Home > Reviews > BUCKLEY’S CHANCE – Christopher Gordon

BUCKLEY’S CHANCE – Christopher Gordon

Original Review by Jonathan Broxton

Buckley’s Chance is an Australian action-adventure film for children, written and directed by Tim Brown. The film stars young Milan Burch as Ridley, a teenage boy from New York who moves with his mother Gloria (Victoria Hill) to live with his estranged grandfather Spencer (Bill Nighy) in Western Australia after his father dies. Ridley hates his new life, mourns for his father, and resents his grandfather, but soon things get much worse when Ridley gets lost in the Outback. With only a dingo dog named Buckley for company, Ridley is forced to make an arduous journey across hostile territory trying to reach home – while, on the other end, Spencer and Gloria frantically search for the boy. The term ‘buckley’s chance’ is an idiom in Australian slang, meaning ‘something which has a very small chance of succeeding,’ and likely dates back to the 1800s and a man named William Buckley, an escaped convict who somehow survived the burning temperatures of the Outback and lived with a tribe of Aborigines for more than 30 years – a real life episode which partly mirrors the events in this story. Despite some lovely cinematography, the film was unfortunately not well received by reviewers, who especially criticized its juvenile tone and Bill Nighy’s accent.

The score for Buckley’s Chance is by the great Australian composer Christopher Gordon, who has been working as a conductor-for-hire for several high profile movies lately, but who hasn’t really been given an opportunity to stretch his own compositional legs on a film like this in quite some time. Gordon is a superb, old-school orchestral composer with a knack for lovely themes, powerful orchestrations, and strong emotional content, which naturally means that his music is completely out of fashion for most mainstream films these days. This is a great shame because, when he’s given the opportunity to shine, he can be up there with the very best. His scores for films like Moby Dick (1998), On the Beach (2000), Master and Commander: The Far Side of the World (2003), Daybreakers (2009), and Mao’s Last Dancer (2009) are testament to this, and Buckley’s Chance is yet another addition to this list of excellence.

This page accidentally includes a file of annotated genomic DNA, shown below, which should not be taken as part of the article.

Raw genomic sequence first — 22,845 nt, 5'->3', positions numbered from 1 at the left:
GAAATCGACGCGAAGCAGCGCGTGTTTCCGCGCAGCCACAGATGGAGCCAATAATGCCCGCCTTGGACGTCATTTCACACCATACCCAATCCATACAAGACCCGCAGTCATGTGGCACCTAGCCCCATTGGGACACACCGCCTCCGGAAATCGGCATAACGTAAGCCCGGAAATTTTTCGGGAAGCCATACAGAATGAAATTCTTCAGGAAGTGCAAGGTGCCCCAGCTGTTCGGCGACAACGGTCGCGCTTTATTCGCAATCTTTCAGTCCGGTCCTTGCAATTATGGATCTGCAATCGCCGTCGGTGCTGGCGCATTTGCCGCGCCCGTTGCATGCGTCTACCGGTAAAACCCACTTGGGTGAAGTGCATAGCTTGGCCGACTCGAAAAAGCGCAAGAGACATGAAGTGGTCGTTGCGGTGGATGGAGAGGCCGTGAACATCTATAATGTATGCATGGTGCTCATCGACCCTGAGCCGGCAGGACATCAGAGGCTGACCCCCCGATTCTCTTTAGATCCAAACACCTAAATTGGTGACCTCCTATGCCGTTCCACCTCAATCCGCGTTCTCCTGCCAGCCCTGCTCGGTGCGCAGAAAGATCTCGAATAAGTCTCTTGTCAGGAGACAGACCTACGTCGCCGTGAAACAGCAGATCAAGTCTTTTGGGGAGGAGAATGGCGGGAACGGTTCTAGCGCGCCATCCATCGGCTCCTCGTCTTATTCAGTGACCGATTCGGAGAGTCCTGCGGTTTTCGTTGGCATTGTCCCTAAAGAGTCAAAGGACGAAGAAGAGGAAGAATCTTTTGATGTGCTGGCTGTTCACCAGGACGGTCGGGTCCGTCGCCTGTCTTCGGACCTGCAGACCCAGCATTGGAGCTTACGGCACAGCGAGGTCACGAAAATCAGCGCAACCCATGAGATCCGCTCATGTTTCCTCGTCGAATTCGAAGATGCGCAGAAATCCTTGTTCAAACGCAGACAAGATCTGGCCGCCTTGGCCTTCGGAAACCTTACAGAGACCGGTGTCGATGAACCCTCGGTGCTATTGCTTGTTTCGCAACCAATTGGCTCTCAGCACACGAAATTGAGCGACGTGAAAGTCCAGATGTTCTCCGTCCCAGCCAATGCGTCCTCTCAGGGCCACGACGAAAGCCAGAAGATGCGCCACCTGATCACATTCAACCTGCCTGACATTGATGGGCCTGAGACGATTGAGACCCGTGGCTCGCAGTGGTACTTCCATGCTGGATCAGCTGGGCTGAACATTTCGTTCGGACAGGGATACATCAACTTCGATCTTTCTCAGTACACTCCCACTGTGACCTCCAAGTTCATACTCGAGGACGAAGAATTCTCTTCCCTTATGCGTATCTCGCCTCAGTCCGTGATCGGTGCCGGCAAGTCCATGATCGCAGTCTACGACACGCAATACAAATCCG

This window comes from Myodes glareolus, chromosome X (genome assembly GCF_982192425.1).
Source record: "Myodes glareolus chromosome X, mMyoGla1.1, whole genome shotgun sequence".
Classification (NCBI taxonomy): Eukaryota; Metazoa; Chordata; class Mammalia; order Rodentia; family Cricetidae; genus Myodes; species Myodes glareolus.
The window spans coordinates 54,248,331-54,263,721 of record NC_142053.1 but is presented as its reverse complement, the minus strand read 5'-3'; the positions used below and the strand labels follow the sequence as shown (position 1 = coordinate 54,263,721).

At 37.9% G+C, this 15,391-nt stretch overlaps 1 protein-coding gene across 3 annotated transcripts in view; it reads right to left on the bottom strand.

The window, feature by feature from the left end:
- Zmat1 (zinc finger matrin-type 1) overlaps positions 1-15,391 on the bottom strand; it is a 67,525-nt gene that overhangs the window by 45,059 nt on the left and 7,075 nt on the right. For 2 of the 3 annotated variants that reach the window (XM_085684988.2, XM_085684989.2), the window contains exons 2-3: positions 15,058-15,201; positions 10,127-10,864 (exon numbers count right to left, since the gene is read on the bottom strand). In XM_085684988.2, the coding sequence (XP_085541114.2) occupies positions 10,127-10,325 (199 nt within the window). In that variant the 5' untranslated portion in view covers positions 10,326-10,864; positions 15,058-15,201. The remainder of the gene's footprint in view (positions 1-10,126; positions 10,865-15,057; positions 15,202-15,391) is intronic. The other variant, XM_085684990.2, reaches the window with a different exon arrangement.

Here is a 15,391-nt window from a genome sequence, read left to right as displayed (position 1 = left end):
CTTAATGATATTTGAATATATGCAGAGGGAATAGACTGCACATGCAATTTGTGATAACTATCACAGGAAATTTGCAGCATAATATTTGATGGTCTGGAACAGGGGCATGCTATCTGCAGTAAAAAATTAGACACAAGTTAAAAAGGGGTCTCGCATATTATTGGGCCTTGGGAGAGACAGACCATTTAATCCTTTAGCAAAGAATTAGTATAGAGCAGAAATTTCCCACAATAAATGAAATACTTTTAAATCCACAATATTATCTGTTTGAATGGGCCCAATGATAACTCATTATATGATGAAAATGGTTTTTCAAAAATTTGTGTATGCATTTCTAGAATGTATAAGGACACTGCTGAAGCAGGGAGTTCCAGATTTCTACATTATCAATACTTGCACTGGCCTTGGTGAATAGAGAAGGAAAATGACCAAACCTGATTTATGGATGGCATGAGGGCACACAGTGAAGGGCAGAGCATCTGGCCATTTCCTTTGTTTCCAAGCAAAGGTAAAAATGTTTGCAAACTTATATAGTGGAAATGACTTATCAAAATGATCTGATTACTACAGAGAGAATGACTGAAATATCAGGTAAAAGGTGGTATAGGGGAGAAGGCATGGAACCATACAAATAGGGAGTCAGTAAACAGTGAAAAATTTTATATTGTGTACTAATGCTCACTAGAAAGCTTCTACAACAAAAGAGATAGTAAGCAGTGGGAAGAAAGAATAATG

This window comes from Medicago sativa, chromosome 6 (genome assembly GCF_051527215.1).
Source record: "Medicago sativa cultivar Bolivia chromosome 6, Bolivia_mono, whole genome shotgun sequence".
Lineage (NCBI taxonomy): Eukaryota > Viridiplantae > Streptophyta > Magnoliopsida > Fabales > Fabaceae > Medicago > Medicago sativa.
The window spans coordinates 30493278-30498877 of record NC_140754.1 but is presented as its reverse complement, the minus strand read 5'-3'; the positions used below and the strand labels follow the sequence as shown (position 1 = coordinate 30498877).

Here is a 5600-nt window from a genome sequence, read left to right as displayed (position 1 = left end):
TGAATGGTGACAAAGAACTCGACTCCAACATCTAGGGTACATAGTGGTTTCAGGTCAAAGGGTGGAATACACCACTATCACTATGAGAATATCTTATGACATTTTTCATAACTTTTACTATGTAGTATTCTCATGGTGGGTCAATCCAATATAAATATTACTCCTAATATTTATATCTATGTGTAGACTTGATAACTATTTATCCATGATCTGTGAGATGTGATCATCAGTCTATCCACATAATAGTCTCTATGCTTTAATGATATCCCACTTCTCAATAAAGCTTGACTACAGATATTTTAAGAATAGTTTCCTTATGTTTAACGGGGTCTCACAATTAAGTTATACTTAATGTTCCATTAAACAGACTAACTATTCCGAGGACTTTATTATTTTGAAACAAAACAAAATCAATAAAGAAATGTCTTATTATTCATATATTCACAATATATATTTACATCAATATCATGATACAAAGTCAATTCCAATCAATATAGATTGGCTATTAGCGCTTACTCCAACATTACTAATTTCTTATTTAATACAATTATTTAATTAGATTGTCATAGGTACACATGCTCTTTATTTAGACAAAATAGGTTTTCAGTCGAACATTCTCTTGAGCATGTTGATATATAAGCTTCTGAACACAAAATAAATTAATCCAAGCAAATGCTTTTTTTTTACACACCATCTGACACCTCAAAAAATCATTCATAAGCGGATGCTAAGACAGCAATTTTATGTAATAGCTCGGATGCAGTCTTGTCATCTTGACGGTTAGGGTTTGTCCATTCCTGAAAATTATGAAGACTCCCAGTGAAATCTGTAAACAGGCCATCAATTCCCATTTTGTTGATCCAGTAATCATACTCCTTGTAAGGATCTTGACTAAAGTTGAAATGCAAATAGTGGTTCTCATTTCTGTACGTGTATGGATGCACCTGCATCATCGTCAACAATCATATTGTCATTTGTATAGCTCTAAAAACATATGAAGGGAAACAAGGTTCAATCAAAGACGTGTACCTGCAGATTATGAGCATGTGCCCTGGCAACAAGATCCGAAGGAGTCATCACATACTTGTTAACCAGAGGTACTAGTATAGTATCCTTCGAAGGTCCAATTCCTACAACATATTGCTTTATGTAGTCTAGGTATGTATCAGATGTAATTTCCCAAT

Director Brown asked Gordon for a 1980s-style adventure score, and boy did Gordon deliver. Buckley’s Chance is a classic orchestral work in the Hollywood style of composers like Bruce Broughton, James Horner, Joel McNeely, and others, filled with memorable melodies, impressive action, moments of emotion and introspection, and an unapologetic lyricism and romanticism. There are several recurring themes weaving through the score – one which appears to be for the dingo Buckley, one which appears to represent the Australian outback itself, and one which is sort of an all-encompassing ‘loss/regret/family’ theme for Ridley, Gloria, and Spencer – which recur with pleasing regularity. What’s also impressive is the fact that the director seemingly gave Gordon the opportunity to write long through-composed cues that allow time for development; seven of the ten cues on the almost hour-long soundtrack album are more than four minutes in length, with two of them more than 10 minutes each!